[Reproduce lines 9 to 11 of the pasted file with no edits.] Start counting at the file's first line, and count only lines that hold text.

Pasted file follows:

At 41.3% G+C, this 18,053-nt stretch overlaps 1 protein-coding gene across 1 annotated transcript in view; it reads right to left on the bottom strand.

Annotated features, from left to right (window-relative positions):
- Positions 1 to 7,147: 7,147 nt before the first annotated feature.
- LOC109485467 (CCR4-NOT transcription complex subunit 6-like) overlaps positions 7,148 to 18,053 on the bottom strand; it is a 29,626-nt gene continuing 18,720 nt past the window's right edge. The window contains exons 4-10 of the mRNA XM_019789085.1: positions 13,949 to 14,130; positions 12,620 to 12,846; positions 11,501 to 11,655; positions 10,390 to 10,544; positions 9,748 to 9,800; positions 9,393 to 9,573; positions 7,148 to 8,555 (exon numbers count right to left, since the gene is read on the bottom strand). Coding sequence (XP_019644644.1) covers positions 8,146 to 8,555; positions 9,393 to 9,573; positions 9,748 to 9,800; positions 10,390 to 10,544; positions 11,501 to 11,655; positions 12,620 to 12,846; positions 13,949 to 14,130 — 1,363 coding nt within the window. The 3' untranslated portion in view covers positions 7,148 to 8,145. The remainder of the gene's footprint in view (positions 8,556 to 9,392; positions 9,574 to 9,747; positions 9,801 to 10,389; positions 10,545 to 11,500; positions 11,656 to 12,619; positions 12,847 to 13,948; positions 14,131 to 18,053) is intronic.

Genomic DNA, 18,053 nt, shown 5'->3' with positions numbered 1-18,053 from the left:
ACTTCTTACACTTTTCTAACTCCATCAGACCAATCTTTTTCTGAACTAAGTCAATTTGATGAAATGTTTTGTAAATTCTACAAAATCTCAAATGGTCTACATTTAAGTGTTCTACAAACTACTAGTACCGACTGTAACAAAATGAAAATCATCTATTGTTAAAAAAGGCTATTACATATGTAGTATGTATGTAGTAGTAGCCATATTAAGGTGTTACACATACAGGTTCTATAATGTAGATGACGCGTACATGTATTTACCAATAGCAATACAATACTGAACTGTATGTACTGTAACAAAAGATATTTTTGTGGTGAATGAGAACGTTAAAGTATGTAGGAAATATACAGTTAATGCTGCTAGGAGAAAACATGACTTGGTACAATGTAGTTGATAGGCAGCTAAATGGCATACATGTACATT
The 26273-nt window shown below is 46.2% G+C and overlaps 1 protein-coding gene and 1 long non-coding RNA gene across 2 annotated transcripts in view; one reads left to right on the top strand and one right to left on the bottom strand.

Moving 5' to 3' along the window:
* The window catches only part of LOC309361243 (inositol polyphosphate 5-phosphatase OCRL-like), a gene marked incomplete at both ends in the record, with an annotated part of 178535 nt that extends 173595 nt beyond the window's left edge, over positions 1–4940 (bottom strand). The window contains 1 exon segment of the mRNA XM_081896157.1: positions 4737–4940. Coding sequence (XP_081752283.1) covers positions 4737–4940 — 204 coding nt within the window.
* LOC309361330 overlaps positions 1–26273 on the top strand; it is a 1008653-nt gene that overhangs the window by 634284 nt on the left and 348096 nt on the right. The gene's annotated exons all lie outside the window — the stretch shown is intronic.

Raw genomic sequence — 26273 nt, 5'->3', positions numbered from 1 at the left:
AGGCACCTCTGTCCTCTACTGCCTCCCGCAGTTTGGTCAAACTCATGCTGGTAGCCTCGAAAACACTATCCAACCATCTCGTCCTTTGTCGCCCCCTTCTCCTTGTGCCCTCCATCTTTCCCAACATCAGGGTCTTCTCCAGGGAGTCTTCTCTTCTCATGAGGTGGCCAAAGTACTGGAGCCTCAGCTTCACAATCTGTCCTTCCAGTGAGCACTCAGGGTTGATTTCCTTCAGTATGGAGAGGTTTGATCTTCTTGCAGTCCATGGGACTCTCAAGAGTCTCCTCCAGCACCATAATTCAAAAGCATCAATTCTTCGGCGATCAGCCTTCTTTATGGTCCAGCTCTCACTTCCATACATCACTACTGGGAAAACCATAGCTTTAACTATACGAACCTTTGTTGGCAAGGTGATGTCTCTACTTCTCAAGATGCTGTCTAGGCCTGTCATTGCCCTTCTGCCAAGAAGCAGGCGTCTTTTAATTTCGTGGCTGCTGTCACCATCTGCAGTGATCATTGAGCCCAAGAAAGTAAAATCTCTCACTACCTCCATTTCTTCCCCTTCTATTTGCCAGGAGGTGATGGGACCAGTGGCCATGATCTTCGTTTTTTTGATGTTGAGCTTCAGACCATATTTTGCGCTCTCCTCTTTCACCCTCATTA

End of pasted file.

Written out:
* The window catches only part of LOC309361243 (inositol polyphosphate 5-phosphatase OCRL-like), a gene marked incomplete at both ends in the record, with an annotated part of 178535 nt that extends 173595 nt beyond the window's left edge, over positions 1–4940 (bottom strand). The window contains 1 exon segment of the mRNA XM_081896157.1: positions 4737–4940. Coding sequence (XP_081752283.1) covers positions 4737–4940 — 204 coding nt within the window.
* LOC309361330 overlaps positions 1–26273 on the top strand; it is a 1008653-nt gene that overhangs the window by 634284 nt on the left and 348096 nt on the right. The gene's annotated exons all lie outside the window — the stretch shown is intronic.

Raw genomic sequence — 26273 nt, 5'->3', positions numbered from 1 at the left: